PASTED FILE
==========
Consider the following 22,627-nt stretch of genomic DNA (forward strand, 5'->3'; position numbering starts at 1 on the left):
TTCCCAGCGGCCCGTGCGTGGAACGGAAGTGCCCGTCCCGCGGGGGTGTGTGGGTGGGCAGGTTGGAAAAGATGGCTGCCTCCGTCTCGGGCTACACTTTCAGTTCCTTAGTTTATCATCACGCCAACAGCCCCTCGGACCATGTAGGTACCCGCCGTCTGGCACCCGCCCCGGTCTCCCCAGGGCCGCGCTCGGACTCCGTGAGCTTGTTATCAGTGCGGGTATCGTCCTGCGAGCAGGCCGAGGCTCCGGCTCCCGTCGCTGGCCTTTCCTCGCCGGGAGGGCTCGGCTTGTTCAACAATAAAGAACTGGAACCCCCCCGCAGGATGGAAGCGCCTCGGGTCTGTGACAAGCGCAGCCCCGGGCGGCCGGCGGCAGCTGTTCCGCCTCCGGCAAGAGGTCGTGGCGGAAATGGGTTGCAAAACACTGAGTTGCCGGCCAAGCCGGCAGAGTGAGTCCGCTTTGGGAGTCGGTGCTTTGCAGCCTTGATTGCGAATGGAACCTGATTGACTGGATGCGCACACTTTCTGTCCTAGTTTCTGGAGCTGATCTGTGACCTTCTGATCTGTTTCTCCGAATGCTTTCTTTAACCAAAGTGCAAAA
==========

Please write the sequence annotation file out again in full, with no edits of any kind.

Consider the following 22,627-nt stretch of genomic DNA (forward strand, 5'->3'; position numbering starts at 1 on the left):
TTCCCAGCGGCCCGTGCGTGGAACGGAAGTGCCCGTCCCGCGGGGGTGTGTGGGTGGGCAGGTTGGAAAAGATGGCTGCCTCCGTCTCGGGCTACACTTTCAGTTCCTTAGTTTATCATCACGCCAACAGCCCCTCGGACCATGTAGGTACCCGCCGTCTGGCACCCGCCCCGGTCTCCCCAGGGCCGCGCTCGGACTCCGTGAGCTTGTTATCAGTGCGGGTATCGTCCTGCGAGCAGGCCGAGGCTCCGGCTCCCGTCGCTGGCCTTTCCTCGCCGGGAGGGCTCGGCTTGTTCAACAATAAAGAACTGGAACCCCCCCGCAGGATGGAAGCGCCTCGGGTCTGTGACAAGCGCAGCCCCGGGCGGCCGGCGGCAGCTGTTCCGCCTCCGGCAAGAGGTCGTGGCGGAAATGGGTTGCAAAACACTGAGTTGCCGGCCAAGCCGGCAGAGTGAGTCCGCTTTGGGAGTCGGTGCTTTGCAGCCTTGATTGCGAATGGAACCTGATTGACTGGATGCGCACACTTTCTGTCCTAGTTTCTGGAGCTGATCTGTGACCTTCTGATCTGTTTCTCCGAATGCTTTCTTTAACCAAAGTGCAAAA